With increasingly strict energy efficient guidelines and a continuing push to make every building as energy efficient as possible, modern buildings are increasingly airtight. This means that indoor and outdoor air do not mingle aside from the occasional and briefly opened door. Because of this, modern buildings can trap air pollutants, moisture and other particulate matter, which decreases the indoor air quality and can lead to sick building syndrome. One of the ways to combat excess moisture and indoor air pollutants is to install a Dedicated Outdoor Air System (DOAS) that does nothing but filter outdoor air and bring it into the building.
How comfortable is your Chicago building? According to ASHRAE, a building has achieved optimal thermal comfort when a minimum of 80 percent of the occupants are satisfied with the indoor environmental conditions, but how do you determine if 80 percent of the individuals in your building are comfortable? This can be a tough question to answer. Thankfully, there are factors you can consider when it comes to improving the indoor comfort of your building.
Are the residents of your older Chicago apartment complex or condominium building still using window air conditioners to keep their units cool? If they are, you might be interested to know that mini split systems can provide affordable and reliable air conditioning without damaging common elements or installing air ducts, which may cause problems in older and historic buildings.
As both our internal and external environment changes, the HVAC industry also changes and develops new technologies in heating and cooling to meet new improved energy efficiency standards. For example, 30 years ago, HVAC systems consisted of single-stage motors and mercury thermostats that maintained a steady temperature 24 hours a day unless the dial was turned up or down. Today, we have programmable thermostats that allow multiple temperatures to be set, depending on the time and day of the week, and we have variable-speed motors that can decrease or increase, depending on cooling or heating needs. The 2019 HVAC trends are forecast to involve better HVAC connectivity and data as well as improvements in green HVAC technology.
Have you heard of the new extreme green hyper heating systems? It is entirely okay to answer 'no' - hyper heating has been around only for slightly more than a decade, so it is still a relatively new term in the HVAC field. The technology was initially developed by Mitsubishi in order to manufacture an extremely energy efficient, durable and reliable heat pump with the ability to operate in temperatures below freezing. These units use inverter technology in order to improve heating and cooling efficiency along with Mitsubishi’s H2I™ technology.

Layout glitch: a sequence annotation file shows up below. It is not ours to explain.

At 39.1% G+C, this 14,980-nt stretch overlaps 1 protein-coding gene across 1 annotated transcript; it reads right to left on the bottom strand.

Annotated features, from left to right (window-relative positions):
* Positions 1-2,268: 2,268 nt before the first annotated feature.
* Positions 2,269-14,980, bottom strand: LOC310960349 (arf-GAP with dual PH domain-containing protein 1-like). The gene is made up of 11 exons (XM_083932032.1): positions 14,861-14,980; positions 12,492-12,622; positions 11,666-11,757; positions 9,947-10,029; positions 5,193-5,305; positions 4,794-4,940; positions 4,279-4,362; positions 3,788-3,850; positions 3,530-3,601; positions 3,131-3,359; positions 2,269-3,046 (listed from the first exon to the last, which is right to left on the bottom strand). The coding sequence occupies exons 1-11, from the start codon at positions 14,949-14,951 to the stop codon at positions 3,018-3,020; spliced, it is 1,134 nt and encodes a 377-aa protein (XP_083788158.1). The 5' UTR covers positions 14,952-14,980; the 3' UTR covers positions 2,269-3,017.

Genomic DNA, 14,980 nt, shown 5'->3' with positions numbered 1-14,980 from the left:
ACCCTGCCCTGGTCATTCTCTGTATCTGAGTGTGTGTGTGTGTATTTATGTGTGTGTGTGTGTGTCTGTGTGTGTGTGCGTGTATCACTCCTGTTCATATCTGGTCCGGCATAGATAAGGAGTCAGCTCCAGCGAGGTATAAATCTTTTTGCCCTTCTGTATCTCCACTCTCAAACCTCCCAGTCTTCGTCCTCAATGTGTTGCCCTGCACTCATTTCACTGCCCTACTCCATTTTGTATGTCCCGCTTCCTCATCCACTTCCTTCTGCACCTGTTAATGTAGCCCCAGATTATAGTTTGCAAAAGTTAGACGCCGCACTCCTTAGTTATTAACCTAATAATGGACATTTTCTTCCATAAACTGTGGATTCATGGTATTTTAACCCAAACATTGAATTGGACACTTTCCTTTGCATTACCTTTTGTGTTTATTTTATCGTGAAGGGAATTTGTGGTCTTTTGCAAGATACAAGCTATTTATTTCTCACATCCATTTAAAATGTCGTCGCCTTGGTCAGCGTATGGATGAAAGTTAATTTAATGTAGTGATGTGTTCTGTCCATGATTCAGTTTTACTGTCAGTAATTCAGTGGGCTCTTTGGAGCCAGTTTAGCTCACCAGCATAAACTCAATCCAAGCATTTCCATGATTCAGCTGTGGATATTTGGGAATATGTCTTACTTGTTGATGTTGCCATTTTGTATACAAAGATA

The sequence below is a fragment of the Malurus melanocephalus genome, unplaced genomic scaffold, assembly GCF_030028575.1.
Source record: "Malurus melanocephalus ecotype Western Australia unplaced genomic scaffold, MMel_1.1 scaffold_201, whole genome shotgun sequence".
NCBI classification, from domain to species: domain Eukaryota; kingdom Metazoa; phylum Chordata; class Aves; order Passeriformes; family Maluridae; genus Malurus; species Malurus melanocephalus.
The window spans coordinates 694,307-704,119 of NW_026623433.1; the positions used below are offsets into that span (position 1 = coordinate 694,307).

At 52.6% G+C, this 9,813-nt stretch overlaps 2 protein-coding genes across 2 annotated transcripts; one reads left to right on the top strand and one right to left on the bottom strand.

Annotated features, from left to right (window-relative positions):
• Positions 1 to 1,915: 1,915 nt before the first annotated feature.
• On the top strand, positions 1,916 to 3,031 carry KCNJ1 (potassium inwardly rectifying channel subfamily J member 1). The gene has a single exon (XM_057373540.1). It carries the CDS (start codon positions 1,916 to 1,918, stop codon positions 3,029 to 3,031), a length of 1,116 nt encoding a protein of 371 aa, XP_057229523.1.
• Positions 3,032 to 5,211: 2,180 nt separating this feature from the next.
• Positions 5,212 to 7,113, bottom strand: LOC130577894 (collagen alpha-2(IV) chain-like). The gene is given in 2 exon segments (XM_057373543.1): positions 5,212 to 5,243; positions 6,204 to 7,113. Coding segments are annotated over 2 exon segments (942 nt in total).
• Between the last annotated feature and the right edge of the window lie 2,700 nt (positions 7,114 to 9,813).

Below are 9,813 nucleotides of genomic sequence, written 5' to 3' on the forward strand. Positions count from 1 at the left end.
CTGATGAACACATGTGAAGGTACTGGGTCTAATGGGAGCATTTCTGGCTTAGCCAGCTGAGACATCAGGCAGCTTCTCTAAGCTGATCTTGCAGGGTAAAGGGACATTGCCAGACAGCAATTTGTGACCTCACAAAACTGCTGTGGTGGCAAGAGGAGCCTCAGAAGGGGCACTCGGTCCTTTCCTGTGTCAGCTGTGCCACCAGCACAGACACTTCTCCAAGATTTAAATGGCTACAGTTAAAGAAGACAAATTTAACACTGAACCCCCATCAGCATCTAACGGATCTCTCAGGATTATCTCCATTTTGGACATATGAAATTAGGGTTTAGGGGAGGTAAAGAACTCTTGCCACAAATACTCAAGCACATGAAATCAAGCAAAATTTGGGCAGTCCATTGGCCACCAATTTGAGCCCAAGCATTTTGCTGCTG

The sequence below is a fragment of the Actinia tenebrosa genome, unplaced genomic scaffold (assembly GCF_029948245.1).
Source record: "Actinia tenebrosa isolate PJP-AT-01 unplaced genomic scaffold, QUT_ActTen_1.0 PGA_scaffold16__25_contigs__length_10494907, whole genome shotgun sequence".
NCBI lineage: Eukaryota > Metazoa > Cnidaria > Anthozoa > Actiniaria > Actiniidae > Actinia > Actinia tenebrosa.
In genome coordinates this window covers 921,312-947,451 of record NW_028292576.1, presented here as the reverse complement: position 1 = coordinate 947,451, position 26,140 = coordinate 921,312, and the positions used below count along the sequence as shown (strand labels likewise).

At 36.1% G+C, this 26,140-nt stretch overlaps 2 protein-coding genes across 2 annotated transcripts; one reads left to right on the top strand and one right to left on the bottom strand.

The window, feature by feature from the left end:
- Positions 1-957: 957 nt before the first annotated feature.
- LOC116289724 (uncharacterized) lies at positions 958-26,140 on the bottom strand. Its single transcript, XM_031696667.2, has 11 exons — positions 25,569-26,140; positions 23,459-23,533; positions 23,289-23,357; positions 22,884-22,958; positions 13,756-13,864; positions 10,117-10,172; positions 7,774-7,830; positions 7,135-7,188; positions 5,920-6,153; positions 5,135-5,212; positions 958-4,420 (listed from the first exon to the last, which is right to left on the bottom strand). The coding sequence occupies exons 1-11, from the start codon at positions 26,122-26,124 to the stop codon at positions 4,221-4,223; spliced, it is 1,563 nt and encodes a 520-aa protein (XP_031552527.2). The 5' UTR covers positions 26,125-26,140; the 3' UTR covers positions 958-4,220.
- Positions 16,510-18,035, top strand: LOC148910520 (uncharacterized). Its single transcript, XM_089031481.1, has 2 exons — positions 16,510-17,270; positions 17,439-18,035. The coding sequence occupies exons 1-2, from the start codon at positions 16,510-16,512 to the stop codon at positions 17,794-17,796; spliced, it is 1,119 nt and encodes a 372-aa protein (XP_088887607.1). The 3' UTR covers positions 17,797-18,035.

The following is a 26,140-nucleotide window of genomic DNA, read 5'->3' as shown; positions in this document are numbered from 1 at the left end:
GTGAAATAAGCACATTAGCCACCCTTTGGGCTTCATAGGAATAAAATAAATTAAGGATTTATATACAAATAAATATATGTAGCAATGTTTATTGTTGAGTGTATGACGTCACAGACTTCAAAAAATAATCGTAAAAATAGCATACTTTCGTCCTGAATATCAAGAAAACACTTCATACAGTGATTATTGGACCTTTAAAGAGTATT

Is your Chicago building still relying on traditional building optimization? If it is, you could be spending more on your energy usage than you really need to spend. This is because modern building optimization provides real-time data and metrics so that you can make adjustments immediately rather than relying on separate inspections of your critical equipment so that you can implement energy-saving ideas.
When is the last time you evaluated the capacity of your HVAC system? If your facility has recently added new critical equipment or expanded your electronics, the added heat created by the equipment could be overtaxing your HVAC unit, resulting in higher energy bills and more frequent repairs.
If your multi-unit residential building in Chicago has a chiller, you might be surprised to know that operating it at full-capacity may not be the most efficient way to run your cooling system, and it could be costing your building money in the form of higher energy bills. In fact, AchrNews states that chillers can account for as much as 50 percent of the utility usage in your residential multi-unit building. Thankfully, there are things you can do to maximize your chiller’s energy efficiency.
With this summer’s extreme heat, it is extremely important to perform preventative maintenance on your HVAC equipment. Extremely high temperatures cause HVAC units to work longer, thusly increasing the wear and tear on the internal components and causing higher energy bills.
Do you know the differences between residential HVAC and commercial HVAC? Knowing the differences can help you choose the right contractor for your routine maintenance, repairs and HVAC replacements.